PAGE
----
The fair day in those bygone years
Was fun for young and old,
The sheep and cattle, hens and ducks,
And stallions big and bold.
The travelling people came in droves ,
Brawny, red faced rough,
How much for that scrawny piebald?
“Fifty Pounds”, Not fair enough.”
They spat upon their hard brown palms,
And clasped the seller’s hand,
And rubbed the mare on back and head,
Then gave a sneering laugh.
“Your piebald, Sir, is very old
Its teeth are black as turf
‘Twill die before this day is o’er,”
Said the seller, “That’s fair enough”.
He took his piebald and began to walk,
His caipin sideways wore,
The travellers followed, full of talk,
But you’d swear he was deaf and broke.
“I’ll give you forty”, the tinker cried,
And then we’ll drink a sup,
Of the finest porter in the Roughty Bar,
Says the farmer,”That’s fair enough”.
The farmer and the travelling man
Clasped hands and shouted loud,
They tied the piebald to a pole,
And each one stood a round
Of the finest brew, all black and white,
Real frothy, white as doves
Clinging to their beards and nose,
“Good luck, the deal’s fair enough”.
But the fair day in our town has changed,
The crowds are not as big,
The youth have had to emigrate,
Few farmers keep a pig.
The old men thump their black thorn sticks,
On the pavement grey and rough
To face an empty house and home,
My God it’s not fair enough.
The old man rambles home at ease,
No wife to greet his call,
He buried her one Autumn day,
She always loved the Fall,
When oats and wheat and barley too,
Were stored in the old brown loft,
Ah those were the happy days indeed,
Though poor, life was fair enough.
He poked the fire with his old black stick,
And gazed at Mary’s face,
It was their wedding picture fine
He remembered well that day,
When he held her in his arms so strong
Saying” I’d die for you my love”
She rolled her two black roguish eyes,
Saying “How romantic, fair enough”.
The years flew by so quickly,
Each year, she bore a child,
They reared six sons so handsome,
Four daughters, and the one who died.
How Mary loved each child that came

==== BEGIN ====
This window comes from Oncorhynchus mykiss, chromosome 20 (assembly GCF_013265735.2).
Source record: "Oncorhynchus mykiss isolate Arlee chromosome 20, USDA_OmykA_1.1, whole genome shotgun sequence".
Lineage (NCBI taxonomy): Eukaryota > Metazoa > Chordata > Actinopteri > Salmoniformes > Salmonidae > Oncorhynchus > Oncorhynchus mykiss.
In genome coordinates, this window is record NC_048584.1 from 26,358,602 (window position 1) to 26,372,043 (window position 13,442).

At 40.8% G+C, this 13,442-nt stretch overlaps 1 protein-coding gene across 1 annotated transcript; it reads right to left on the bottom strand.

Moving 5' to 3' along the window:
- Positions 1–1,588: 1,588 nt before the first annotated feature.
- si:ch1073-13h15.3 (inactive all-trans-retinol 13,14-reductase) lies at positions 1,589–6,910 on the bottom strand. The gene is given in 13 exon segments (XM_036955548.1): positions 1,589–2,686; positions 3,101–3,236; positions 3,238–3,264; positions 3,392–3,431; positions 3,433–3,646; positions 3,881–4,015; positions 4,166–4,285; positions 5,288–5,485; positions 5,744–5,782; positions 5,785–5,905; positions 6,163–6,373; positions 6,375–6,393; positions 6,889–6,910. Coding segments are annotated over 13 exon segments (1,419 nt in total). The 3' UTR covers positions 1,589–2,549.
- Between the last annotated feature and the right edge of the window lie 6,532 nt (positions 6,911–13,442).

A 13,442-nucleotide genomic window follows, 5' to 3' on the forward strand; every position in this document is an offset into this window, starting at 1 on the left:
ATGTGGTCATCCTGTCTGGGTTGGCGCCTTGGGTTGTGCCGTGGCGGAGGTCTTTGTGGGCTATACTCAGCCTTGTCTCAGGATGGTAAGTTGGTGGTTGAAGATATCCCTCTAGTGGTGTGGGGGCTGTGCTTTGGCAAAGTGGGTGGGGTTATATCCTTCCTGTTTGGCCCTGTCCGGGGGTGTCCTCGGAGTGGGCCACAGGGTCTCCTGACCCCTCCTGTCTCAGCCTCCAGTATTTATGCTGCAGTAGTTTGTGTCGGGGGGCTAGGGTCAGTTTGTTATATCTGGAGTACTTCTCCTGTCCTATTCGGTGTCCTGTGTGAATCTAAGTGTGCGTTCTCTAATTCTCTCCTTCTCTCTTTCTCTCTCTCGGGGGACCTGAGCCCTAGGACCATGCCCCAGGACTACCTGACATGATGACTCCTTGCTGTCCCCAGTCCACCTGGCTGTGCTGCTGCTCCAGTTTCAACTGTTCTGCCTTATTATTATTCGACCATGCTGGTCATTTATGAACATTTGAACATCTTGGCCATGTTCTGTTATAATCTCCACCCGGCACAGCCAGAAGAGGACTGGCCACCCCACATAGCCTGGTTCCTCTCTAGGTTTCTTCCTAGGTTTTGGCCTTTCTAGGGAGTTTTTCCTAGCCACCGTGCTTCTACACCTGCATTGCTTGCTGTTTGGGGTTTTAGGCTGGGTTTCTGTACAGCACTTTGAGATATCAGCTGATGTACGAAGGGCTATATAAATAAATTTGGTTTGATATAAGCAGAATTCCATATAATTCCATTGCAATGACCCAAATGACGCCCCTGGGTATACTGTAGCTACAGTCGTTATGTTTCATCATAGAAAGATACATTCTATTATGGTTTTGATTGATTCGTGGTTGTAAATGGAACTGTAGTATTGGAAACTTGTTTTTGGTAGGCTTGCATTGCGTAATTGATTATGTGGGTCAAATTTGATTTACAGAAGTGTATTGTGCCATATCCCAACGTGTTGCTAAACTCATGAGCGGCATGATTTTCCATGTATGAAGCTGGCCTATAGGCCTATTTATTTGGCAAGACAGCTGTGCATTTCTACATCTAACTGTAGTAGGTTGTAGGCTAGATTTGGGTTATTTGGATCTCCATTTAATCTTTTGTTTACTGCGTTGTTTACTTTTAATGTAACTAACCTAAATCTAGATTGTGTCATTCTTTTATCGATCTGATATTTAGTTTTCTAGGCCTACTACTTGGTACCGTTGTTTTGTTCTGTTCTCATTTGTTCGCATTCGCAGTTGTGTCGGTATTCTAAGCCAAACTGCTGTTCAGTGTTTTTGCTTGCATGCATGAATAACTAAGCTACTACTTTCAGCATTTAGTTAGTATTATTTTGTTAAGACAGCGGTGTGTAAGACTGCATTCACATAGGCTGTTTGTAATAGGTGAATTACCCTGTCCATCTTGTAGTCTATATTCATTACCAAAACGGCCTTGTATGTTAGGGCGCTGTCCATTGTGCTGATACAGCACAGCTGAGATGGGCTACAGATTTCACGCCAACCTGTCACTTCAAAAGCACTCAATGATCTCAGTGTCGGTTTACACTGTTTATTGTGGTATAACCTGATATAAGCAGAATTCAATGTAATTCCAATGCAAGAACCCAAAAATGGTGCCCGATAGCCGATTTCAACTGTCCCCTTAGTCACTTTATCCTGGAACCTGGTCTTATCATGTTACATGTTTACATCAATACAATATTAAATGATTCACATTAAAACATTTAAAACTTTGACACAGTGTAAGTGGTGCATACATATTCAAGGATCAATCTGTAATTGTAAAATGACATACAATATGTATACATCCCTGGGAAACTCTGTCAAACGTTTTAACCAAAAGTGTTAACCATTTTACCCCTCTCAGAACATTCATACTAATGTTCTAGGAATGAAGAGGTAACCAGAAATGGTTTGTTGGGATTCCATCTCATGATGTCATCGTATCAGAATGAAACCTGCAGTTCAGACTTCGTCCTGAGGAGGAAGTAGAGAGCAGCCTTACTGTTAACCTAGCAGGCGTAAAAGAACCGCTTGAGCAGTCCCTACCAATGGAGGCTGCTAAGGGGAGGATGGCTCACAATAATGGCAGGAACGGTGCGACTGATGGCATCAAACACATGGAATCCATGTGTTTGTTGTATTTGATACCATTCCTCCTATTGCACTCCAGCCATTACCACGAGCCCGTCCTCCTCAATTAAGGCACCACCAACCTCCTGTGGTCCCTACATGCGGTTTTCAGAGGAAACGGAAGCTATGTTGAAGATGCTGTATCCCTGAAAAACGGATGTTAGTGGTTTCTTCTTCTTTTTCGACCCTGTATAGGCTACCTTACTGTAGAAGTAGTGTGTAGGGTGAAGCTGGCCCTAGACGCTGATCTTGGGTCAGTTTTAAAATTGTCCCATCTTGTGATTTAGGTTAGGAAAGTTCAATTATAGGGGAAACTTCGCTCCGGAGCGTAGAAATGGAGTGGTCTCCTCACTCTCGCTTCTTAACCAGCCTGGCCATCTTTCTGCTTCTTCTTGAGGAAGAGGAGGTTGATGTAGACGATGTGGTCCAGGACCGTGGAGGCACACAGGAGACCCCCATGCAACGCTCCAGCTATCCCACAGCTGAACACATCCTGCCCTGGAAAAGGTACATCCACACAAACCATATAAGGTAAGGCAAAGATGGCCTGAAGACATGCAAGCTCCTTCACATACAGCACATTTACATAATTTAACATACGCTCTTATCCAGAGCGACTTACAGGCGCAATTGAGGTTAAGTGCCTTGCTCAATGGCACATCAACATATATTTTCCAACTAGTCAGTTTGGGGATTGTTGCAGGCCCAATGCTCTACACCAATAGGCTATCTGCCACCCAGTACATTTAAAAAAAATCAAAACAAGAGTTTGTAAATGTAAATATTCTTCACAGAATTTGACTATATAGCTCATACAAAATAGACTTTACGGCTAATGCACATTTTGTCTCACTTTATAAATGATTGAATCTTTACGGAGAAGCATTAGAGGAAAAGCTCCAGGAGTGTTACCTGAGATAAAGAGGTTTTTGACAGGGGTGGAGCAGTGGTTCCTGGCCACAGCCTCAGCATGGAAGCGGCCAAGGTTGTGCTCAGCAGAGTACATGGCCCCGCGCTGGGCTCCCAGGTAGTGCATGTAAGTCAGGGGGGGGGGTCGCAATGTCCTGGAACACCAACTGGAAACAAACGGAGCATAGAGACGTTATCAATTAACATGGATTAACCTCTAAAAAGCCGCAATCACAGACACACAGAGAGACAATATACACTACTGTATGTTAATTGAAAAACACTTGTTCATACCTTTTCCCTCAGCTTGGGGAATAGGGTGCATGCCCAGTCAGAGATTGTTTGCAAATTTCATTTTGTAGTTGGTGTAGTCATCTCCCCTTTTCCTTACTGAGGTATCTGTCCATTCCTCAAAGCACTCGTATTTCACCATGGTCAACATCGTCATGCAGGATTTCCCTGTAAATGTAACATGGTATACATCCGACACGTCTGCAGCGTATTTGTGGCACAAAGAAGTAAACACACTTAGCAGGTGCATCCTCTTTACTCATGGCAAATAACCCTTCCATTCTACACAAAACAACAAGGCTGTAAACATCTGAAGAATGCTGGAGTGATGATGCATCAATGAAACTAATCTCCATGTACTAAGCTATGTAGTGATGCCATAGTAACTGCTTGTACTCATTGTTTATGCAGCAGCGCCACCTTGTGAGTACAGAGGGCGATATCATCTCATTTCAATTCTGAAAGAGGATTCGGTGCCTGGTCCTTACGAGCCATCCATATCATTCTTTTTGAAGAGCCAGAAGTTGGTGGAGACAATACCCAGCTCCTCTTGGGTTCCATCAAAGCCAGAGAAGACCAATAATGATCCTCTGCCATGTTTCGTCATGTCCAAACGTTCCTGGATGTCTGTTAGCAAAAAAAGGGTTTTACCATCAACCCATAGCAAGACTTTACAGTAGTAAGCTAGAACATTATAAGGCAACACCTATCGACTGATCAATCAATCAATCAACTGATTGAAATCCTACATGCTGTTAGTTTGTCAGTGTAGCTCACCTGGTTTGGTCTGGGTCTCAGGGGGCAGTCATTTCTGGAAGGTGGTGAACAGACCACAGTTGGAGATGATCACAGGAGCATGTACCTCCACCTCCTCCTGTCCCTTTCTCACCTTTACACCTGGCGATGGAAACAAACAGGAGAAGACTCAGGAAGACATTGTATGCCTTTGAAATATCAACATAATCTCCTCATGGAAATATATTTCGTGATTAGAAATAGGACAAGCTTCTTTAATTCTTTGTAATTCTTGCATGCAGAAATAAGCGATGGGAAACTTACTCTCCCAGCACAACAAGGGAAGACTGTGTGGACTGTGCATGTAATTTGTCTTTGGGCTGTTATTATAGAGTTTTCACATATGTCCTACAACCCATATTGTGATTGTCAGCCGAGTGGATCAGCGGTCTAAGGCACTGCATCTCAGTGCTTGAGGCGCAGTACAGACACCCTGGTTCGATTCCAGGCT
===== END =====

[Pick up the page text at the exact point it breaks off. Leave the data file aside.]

They were gifts from heaven above
She always said,” they are like himself”,
With pride he said; “Fair enough”.
And then that day, not long ago,
Poor Mary slipped and fell
On the big rock in the haggard.
She was coming from the well.
He put his arms around her
But she smiled and went above
Into the great oblivion
Where God said “fair enough”.
Her sons and daughters came in haste,
They laid her on the couch.
With sheets as white as snow drops,
And candles lighting ’round.
The neighbours came in silent groups
They sat and praised her worth
“A mother and a model wife
A grand woman, she was “fair enough”.
In the graveyard by the harbour,
They laid her down to rest,
The tears they shed in millions
For Mary was the best.
And then they all returned back
To their homes by plane and bus
Leaving one lone father
But his memories were fair enough.
He felt too old to run a farm,
He sold the stock, one day,
The pony and the dark brown trap,
And the remainder of the hay.
The piebald cold and Shep, the dog,
He kept and his favourite duck,
A cock, some hens for eggs to lay,
“Praise God, that’s fair enough.”
He bought a Tele to watch at night,
He marveled at its power,
He gazed at lands so far away.
He one time heard about.
And now in peace, he watches them,
By his glowing fire of turf,
A happy man, though all alone,
No complaints, so fair enough.
And then one day he got a phone,
His family paid the bill,
Then every week, at night time too,
Their voices were a thrill.
They rang from Sidney and New York,
From Nigeria and San Fe Tuff.
To say “Hello” to the Dad they loved,
Good children, says he,” fair enough”
One evening, it was early Spring,
There came a knock on the door,
He slowly peered and opened it,
Guess who stood on his floor.
A lady grand with snow white hair,
‘Twas Mary’s sister Thrush,
The image of the wife he loved
Holy God, it’s you, fair enough.
“I came”, says she from Boston,
I’m alone since Jack passed away,
We never had a child of our own,
So I sold all I had out there”
He stared at this comely lady,
Like Mary from head to cuff,
“Come in, you’re more than welcome,
Mile Fáilte, fair enough.
Then Fr. Pat, the parish priest,
Called to the house one day,
He stroked his rugged forehead,
There was a slight frown on his face.
You two should now get married.
Time waits for no train or bus,
“Be God you’re right the old man said,
“We’re no chickens, but fair enough.”
He felt the power of Heaven,
‘Twas Mary’s prayers were heard,
She always said she’d look after him,
In life and even in death.
She sent the one just like herself,
Her wee baby sister Thrush,
Who needed help in her golden years,
Praise God, always “Fair Enough”.
Copyright Máiréad Tuohy Duffy (C)2004